Wrong! Because there are plenty of other mythologically named adversaries hanging out in space, just wanting for their opportunity to pounce on unsuspecting worlds and civilizations.
Although they go back to Egyptian mythology to seamlessly tie the movie with the TV series, the series fans out to other antagonists named after deities from Egyptian mythology like Hadar, Amaunet, and Bastet.
The Greeks wanted in on the action with Ares, Cronus, and Thanos.
Not to be outdone, bring in the Babylonian mythology with Ishkur, Marduk, and Nem.
Add in Yu Huang Shang Ti from (Chinese) Xi Dynasty, Svarog from Slavic tales, Quetzalcoatl from Central America, Nirriti from India, Olokun from Yorubania, and Chalchiuhtlicue from Aztec myth, I’d say, they had a well rounded group of villains and characters.
Not to be outdone, our SG1 team had powerful allies in the way of the Asgardians.
No, not those Asgardians…
And yes, they meet Thor first who helps them with technology, escaping precarious situations, and simply think bigger in the way of dealing with the things that always go south.
FYI-The voice of Thor was that of actor Michael Shanks, who played Daniel Jackson.
All in all, the myths and legends of Central America, Egypt, China, India, Babylonia, Greece, Roman, Japanese, Celtic, and even Arthurian were layered in to bring more adventures and multiple storylines that always tied together.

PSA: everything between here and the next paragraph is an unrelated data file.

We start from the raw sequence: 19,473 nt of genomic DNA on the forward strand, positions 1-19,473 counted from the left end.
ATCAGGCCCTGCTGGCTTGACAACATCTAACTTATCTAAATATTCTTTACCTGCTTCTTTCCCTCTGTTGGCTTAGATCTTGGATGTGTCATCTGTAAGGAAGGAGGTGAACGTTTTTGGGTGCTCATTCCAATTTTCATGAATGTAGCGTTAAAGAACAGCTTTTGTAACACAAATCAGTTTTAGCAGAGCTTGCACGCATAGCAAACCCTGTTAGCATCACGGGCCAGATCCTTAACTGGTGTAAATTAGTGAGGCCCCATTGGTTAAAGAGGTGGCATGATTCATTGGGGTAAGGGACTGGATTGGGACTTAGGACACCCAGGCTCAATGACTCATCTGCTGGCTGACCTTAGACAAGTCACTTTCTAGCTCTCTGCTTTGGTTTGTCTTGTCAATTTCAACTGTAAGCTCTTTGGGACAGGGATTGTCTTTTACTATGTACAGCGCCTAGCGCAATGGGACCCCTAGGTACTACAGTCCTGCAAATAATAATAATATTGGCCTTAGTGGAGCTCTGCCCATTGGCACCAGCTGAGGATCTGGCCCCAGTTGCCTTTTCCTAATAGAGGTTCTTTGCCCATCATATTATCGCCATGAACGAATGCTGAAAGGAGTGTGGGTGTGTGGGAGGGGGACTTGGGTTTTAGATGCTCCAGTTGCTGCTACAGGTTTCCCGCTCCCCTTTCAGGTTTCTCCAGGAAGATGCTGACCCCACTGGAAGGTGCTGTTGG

(4) Were the military aspects of the show even close to being accurate?
Yes, in-fact, SG1 was the only TV show series endorsed and supported by the United States Armed Forces, and specifically the Air Force (USAF). The USAF even granted production access to Cheyenne Mountain complex for stock photos and video. This is why we see the entrance to the facility in just about every episode.
Additionally, members of the armed services read every script and helped brainstorm potential backgrounds for characters. They helped review the uniforms, military decorum, and ribbons and bars that an active duty officer would wear as well as help the writers understand how a military’s daily routine would be.